Almabtrieb: When the cows come home again...
Cows belong to Tyrol like the Lederhosen and the Dirndl, dumplings on the alpine pasture or the dreamlike mountain world we are surrounded by. The animals spend the summer on the alp and the surrounding pastures. When they return from the mountains to the valley in autumn, this is celebrated with a colorful festival "Almabtrieb".
Summer retreat on the alp
At the beginning of May, when the first lush grass has grown and is ready for the ruminants to feed on, the cows are already looking forward again. After a long winter in the barn, it's time for them to spend the summer on the alpine pastures.
Cows in the barn
From their respective stables, the cows are brought to the mountain pastures by tractor trailer. In 2017, 240 cows were brought to Leutasch. But not all of them are allowed to go. Mother cows and female calves have a free ticket into the countryside. Young bulls from six months of age, however, have to be content with the pastures in the valley. "We can't send bulls to the pastures. From about six months, most of them are sexually mature and that would be too dangerous, because then we bring cows that shouldn't even be calving home from the alpine pasture in foal in the fall," Florian Mössmer, a young farmer from Leutasch, explains to us. He himself has 48 head of cattle in the summer in the area around the Rotmoosalm in the Gaistal.
Cows on the pasture at dawn around the Rotmoosalm
Brown, spotted and gray cattle live peacefully together during the summer alongside Highland cattle, Galloway cattle, 20 horses and sheep. But of course the cows are not left to fend for themselves up there. Alpine dairymen are responsible for checking on the cattle and reporting if any of the cows may have hurt themselves or are even sick. Every day they must have seen all the animals once. There is no milking during the summer.
Herdsmen on the day of the Almabtrieb with decorated cow
The ceremonial tufting
Already on the eve of the Almabtrieb, the farmers gather in the Gaistal and prepare for the big day. The cattle are herded together from the individual pastures and kept at the height of the Gaistalalm in an Anger, a fenced-in area. In the evening, the shepherds, dairymen and farmers sit down together, because a mountain pasture drive must be well planned, after all, around 130 tons of "living mass" move out of the valley. A full-grown cow weighs around 650 kilograms, calves around 150. And if you've ever been chased by a cow at a run, then you know: they can get pretty fast.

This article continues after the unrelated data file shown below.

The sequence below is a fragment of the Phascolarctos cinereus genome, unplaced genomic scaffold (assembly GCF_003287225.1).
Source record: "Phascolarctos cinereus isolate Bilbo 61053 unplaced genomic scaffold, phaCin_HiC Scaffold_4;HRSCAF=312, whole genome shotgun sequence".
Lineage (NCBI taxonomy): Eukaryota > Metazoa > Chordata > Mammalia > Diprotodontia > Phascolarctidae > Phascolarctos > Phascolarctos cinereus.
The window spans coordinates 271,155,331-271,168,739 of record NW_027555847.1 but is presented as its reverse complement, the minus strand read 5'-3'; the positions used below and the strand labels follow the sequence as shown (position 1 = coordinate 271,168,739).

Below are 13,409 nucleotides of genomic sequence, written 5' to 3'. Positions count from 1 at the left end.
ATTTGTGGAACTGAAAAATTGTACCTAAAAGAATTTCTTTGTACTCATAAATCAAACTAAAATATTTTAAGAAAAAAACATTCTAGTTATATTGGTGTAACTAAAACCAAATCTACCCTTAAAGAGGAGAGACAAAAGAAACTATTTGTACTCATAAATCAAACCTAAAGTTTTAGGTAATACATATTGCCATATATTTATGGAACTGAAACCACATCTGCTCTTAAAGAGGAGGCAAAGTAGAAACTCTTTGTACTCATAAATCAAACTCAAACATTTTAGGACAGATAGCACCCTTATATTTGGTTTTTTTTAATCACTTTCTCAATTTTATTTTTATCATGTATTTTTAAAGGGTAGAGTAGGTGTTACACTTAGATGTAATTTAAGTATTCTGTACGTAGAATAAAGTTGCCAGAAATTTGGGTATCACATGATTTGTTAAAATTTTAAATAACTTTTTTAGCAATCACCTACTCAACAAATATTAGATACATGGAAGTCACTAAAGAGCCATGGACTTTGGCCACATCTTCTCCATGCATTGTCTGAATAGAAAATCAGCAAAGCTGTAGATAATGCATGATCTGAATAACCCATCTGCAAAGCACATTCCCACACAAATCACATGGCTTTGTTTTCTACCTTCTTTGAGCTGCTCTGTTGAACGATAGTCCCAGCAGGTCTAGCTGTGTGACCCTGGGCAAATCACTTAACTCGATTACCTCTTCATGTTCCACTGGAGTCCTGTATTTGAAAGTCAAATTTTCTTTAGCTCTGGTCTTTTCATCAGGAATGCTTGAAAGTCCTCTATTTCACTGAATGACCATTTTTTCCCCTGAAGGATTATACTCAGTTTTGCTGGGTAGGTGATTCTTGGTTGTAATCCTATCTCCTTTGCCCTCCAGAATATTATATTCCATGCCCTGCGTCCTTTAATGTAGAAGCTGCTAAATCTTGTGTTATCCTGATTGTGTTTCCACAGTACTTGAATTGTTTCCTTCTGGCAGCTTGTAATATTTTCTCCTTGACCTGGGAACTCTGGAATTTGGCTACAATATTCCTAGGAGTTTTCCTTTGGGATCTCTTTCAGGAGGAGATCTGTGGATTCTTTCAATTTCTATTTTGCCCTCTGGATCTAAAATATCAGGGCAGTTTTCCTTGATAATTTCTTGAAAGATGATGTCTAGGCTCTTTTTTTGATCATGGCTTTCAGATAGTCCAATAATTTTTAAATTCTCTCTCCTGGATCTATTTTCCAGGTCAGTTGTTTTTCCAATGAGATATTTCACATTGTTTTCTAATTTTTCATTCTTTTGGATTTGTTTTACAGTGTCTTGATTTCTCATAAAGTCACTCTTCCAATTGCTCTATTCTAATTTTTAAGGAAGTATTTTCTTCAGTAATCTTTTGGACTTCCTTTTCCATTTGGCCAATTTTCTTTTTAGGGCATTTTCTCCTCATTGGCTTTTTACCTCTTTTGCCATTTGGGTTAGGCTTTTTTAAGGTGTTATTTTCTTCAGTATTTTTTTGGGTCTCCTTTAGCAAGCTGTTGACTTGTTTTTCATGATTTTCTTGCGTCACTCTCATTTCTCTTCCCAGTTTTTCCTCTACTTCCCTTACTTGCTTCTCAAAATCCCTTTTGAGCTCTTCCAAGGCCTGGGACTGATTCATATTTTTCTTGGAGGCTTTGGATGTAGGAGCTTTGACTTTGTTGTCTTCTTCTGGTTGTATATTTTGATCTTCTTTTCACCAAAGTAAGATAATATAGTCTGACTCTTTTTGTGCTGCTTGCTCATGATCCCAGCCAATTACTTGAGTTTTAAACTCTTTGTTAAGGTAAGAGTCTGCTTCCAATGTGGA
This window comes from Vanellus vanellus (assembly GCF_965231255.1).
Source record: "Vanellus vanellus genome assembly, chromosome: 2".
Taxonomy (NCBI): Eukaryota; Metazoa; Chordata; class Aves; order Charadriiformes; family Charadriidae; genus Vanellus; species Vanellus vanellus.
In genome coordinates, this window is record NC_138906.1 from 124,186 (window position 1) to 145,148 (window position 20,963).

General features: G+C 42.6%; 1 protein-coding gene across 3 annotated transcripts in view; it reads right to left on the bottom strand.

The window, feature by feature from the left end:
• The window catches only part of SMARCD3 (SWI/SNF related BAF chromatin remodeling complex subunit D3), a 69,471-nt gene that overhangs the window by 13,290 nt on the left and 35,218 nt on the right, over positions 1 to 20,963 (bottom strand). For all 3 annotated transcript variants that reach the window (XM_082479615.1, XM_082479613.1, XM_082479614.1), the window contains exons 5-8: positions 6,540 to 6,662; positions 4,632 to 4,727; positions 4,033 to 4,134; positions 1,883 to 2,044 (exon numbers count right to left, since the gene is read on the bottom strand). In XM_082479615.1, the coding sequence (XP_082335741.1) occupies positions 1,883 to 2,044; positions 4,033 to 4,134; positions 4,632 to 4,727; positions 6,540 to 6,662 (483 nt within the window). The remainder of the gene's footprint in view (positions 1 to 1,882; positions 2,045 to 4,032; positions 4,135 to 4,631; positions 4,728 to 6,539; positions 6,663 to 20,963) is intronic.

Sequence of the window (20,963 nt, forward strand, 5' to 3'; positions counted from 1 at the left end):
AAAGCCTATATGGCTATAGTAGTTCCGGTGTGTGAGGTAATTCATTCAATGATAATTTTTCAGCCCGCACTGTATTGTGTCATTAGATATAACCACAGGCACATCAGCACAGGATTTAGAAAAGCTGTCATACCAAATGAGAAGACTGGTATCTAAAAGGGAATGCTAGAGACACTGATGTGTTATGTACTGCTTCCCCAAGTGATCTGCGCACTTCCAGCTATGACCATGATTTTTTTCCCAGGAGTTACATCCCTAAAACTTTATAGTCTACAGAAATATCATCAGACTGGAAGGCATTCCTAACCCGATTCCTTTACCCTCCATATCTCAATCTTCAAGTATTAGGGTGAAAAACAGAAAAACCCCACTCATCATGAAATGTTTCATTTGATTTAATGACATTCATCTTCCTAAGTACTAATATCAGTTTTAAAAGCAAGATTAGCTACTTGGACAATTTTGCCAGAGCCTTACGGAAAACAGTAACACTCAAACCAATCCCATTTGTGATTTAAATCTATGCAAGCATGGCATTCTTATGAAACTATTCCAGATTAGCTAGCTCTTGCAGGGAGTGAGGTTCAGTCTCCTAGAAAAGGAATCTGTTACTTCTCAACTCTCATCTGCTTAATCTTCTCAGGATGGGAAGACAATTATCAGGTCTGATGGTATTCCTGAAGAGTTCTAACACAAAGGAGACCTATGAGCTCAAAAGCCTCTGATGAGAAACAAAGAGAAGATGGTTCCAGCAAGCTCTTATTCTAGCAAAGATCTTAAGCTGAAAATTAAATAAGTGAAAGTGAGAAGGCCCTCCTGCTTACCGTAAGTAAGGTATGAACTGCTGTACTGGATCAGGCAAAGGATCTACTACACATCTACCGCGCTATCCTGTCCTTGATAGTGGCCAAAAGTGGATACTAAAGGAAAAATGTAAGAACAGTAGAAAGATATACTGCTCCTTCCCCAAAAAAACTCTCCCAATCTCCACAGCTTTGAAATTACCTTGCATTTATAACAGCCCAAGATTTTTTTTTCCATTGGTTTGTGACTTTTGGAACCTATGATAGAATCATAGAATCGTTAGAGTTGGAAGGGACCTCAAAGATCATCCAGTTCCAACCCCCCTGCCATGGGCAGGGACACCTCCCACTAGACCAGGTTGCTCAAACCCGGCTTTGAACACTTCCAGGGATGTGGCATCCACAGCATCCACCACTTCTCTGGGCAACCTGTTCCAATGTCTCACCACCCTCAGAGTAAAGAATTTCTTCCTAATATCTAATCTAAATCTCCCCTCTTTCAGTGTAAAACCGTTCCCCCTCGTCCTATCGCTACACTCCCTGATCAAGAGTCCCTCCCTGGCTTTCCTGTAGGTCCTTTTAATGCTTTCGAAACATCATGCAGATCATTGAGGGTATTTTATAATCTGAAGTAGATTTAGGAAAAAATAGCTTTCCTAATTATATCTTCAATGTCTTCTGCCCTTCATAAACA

Mother cows with their traditional accessories
The large bells, which are hung around the mother cows, are polished until they sparkle, the wide leather straps are carefully cleaned. Mirrors, which the cows wear on their heads, are also an annual fixture at the Almabtrieb. But the most impressive accessory at the Almabtrieb is the headdress, the so-called "Aufbüscheln" of the cows. Wreaths of mountain pines, rowan branches and colorful ribbons are put on some cows. The sight is imposing and graceful when the heavy animal proudly and contentedly trots down into the valley. Translated with www.DeepL.com/Translator (free version)
The year has gone well - the animals are "tufted up".
But not every year the spectators of the Almabtrieb come to see tufted cows. "Cows are only tufted if the summer has gone well and we do not have to lament the loss of a single animal," Florian Mössmer explains to us. Unfortunately, this was not the case in 2017. Two cows crashed in the mountains of the Gaistal during the summer. Thus, this year the cows were accompanied to the valley without main crowns, but with bells and mirrors. Translated with www.DeepL.com/Translator (free version)
Cows pasturing, decorated with traditional accessories
The long way into the valley
After about four months on the mountain pasture, the big day has finally arrived. "The cattle know that they are going home again," the dairymen and farmers are sure. They are a little nervous. Especially the young animals, who have never witnessed this spectacle before. From Gaistal, it takes about six kilometers to Leutasch Weidach in one and a half hours. The shepherds and alpine dairymen go ahead, trying to keep the first cows in check with long sticks and salt in their pockets. If the first ones start to run, the following masses follow. One and a half hours of maximum concentration and hard work for the farmers.
On the large meadow in front of the church is the destination for now, because there is held a small church day to celebrate the Almabtrieb. The cows graze here for the first time back in the valley and the farmers have earned a cool beer. From there it finally goes on to the respective meadows and fields of the farmers.And if you listen very carefully, you can hear it: the cows are already counting down again until winter is over and May has come and the next adventure on the alp can begin.
Herdsman on the day of the Almabtrieb
This year's Almabtrieb will probably take place at the beginning of September, depending on the weather, and will be announced on our homepage in the calendar of events.